We can search for and locate specific objects in our environment by looking for objects with similar features. Object recognition involves stimulus similarity responses in ventral visual areas and task-related responses in prefrontal cortex. We tested whether neurons in the lateral intraparietal area (LIP) of posterior parietal cortex could form an intermediary representation, collating information from object-specific similarity map representations to allow general decisions about whether a stimulus matches the object being looked for. We hypothesized that responses to stimuli would correlate with how similar they are to a sample stimulus. When animals compared two peripheral stimuli to a sample at their fovea, the response to the matching stimulus was similar, independent of the sample identity, but the response to the nonmatch depended on how similar it was to the sample: the more similar, the greater the response to the nonmatch stimulus. These results could not be explained by task difficulty or confidence. We propose that LIP uses its known mechanistic properties to integrate incoming visual information, including that from the ventral stream about object identity, to create a dynamic representation that is concise, low dimensional, and task relevant and that signifies the choice priorities in mental matching behavior.NEW & NOTEWORTHY Studies in object recognition have focused on the ventral stream, in which neurons respond as a function of how similar a stimulus is to their preferred stimulus, and on prefrontal cortex, where neurons indicate which stimulus is being looked for. We found that parietal area LIP uses its known mechanistic properties to form an intermediary representation in this process. This creates a perceptual similarity map that can be used to guide decisions in prefrontal areas.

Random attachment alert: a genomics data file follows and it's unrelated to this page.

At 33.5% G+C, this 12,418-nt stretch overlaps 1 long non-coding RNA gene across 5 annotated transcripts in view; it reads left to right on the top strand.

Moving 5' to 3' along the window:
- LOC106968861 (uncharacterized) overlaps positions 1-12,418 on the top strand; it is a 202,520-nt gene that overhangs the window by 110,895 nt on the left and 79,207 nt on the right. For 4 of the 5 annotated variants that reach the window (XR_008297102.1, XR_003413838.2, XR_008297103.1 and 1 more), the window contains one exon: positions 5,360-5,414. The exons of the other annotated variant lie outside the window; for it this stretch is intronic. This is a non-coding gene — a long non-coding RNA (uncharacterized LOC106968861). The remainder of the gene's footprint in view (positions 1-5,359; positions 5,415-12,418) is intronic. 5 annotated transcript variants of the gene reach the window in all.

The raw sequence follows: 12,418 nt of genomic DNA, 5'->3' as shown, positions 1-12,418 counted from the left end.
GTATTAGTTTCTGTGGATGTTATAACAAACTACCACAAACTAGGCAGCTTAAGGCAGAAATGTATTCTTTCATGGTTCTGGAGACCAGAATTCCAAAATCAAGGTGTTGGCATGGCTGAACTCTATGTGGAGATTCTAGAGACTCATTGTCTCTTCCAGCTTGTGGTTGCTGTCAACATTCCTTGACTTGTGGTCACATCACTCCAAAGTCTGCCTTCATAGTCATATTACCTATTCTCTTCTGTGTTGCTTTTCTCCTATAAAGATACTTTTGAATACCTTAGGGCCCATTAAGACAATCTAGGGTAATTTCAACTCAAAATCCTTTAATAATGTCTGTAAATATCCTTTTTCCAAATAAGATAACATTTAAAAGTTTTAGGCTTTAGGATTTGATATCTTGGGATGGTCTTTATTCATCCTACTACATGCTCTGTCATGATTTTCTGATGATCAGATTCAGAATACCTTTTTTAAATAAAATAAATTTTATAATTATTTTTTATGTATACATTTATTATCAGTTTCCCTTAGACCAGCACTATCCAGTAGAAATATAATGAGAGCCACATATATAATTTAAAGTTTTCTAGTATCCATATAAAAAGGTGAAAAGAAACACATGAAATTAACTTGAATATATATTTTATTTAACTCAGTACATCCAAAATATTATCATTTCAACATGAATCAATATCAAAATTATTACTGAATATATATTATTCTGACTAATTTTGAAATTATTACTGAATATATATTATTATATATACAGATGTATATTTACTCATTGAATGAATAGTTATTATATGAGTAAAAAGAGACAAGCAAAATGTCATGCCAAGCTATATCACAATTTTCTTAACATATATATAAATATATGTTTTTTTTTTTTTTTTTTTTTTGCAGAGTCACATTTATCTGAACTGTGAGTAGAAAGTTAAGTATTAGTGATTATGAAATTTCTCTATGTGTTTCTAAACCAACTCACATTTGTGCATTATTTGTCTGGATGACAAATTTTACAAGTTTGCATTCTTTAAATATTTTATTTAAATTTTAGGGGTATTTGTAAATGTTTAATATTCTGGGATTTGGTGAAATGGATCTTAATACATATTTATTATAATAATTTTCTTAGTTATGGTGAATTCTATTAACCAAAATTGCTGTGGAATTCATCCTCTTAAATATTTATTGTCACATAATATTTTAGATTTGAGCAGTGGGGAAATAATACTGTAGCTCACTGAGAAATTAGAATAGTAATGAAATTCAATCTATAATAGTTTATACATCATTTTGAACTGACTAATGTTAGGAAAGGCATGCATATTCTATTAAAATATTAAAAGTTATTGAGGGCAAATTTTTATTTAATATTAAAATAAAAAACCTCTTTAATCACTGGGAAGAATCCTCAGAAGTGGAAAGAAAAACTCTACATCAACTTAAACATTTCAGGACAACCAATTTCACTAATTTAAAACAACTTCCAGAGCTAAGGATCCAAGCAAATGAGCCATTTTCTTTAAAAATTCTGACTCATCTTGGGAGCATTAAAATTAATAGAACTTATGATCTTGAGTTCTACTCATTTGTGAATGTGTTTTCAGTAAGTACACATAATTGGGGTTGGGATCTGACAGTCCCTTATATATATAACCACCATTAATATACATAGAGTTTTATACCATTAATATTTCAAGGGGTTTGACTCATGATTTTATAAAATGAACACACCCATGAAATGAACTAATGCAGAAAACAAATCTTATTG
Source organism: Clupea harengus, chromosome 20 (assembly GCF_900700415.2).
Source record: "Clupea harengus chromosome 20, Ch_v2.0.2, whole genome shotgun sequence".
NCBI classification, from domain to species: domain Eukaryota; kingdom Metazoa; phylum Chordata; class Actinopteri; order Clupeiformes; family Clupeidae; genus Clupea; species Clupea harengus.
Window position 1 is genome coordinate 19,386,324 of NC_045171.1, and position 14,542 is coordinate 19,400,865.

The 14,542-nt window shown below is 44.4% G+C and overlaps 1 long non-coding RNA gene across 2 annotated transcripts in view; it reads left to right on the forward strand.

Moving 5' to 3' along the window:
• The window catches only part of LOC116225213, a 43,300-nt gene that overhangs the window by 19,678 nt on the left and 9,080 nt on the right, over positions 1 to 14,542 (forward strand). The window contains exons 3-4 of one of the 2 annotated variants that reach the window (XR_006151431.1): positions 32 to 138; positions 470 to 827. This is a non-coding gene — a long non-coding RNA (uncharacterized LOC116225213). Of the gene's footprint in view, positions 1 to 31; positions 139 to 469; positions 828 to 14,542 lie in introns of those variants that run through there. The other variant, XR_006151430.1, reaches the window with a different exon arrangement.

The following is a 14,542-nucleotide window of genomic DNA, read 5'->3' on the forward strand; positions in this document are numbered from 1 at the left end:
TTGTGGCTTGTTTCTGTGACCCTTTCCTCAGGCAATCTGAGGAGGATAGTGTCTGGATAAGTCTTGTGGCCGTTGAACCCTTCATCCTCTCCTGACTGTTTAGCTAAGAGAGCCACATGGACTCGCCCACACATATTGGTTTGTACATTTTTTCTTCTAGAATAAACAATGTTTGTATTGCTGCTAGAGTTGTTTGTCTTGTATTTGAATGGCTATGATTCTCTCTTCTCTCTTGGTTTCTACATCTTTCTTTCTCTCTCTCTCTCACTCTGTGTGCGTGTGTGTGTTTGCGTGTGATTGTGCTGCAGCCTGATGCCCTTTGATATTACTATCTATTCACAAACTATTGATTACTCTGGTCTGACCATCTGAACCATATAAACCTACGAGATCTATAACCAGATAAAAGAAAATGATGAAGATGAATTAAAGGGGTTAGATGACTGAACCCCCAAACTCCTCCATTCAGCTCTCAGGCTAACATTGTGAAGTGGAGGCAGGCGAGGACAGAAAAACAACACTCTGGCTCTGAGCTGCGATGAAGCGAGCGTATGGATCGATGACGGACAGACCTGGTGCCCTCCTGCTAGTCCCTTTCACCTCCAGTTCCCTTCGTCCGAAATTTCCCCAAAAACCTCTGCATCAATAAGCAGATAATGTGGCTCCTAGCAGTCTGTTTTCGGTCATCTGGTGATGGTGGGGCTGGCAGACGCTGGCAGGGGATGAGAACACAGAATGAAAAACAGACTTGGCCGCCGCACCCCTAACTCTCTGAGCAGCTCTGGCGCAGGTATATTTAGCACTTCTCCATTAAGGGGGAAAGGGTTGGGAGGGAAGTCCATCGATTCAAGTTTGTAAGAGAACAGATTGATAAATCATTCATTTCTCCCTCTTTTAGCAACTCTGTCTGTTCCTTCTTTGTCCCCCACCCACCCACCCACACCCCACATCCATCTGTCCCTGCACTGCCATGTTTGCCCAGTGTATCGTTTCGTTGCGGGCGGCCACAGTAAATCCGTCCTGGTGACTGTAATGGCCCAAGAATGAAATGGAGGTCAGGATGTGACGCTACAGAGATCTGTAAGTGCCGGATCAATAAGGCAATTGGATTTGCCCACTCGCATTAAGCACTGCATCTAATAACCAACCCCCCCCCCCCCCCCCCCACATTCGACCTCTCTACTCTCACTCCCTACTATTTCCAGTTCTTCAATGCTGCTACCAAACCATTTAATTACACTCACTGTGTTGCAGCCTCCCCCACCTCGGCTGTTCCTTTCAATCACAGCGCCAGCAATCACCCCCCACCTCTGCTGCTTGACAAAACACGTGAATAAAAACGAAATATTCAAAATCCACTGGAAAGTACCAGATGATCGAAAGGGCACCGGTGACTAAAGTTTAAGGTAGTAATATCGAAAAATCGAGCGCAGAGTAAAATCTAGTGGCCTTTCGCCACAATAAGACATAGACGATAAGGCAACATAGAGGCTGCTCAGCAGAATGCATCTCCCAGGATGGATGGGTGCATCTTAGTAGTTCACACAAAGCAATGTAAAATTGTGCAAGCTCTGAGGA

Keywords: dorsal stream; object recognition; parietal cortex; vision.
Copyright © 2017 the American Physiological Society.